Crime Fiction Coordinator, Scott Montgomery, reviews Laird Barron’s latest, Worse Angels. Read his glowing review and be sure to catch Laird Barron and Scott live on Zoom, Monday, June 22nd at 7PM CDT. More details can be found here.
Not only does Laird Barron serve up a kick ass hard-boiled series with his character Isaiah Coleridge, he examines different aspects of the genre and even storytelling itself. The saga of the former mob enforcer, not trying to do good as a private detective, finds both emotional depth and genre commentary through his journey. In his latest, Worse Angels, Isaiah must deal with the fate of the anti-hero and the price to be paid.
Isaiah is hired by Badja Adeyemi, a former dirty cop heading to prison for his involvement in a scandal connected to his boss Senator Gerald Redlick. Adeyemi’s nephew dies working on a super collider project the senator was behind. The death is ruled a suicide, but all the facts don’t add up. He wants a badass to look into it.
Coleridge and his partner Lionel Robard go to the upstate New York town to where the collider project has stalled. The citizen’s are tight lipped and it takes some work to get some answers, not all of it by the rules. They get deeper into a plot involving a cult and weird science.
Barron doesn’t just dive into crime fiction, he shades it with horror, sci-fi, and even fantasy. Fans of his pre-Isiah work could see this a him returning to earlier weird fiction form a little. It all allows him to look at the anti-hero in all forms. He references the character types’ place in literature, film, and other media, including a salute to Mike Grell’s comic book Warlord.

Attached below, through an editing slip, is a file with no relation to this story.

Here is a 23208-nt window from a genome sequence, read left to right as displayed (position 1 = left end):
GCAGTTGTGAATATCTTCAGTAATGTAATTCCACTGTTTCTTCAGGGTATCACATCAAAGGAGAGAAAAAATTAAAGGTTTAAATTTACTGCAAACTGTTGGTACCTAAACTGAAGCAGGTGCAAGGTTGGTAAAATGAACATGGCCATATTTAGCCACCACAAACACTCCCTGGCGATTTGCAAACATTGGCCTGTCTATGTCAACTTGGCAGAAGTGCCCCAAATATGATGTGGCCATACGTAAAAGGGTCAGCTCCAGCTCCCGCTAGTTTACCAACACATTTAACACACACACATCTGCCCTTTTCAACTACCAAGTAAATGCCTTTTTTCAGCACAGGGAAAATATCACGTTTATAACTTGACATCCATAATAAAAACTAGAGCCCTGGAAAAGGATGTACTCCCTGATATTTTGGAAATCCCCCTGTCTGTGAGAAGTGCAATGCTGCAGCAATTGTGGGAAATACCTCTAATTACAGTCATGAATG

He never allows it to get too meta, applying it to Isaiah’s own struggle. As somebody who has tried to change his life to be a servant for good, he finds that his darker nature can best solve the problem. He also wonders what he is handing down to Devlim, the son of his girlfriend Meg. Isaiah has become more aware he is most effective in taking on the worst of the worst is when he unleashed his own demons.
Barron deftly uses this theme as a thread to sew Isaiah’s external conflicts. He gives us no easy answers about fighting evil on its level. He doesn’t judge Isaiah’s actions. He does ask us to consider the price that is paid when those actions are taken.
For Further Reading:
Worse Angels is available from BookPeople today. Purchasing from BookPeople automatically registers you to attend our virtual event with Laird Barron on Monday, June 22nd at 7PM CDT.
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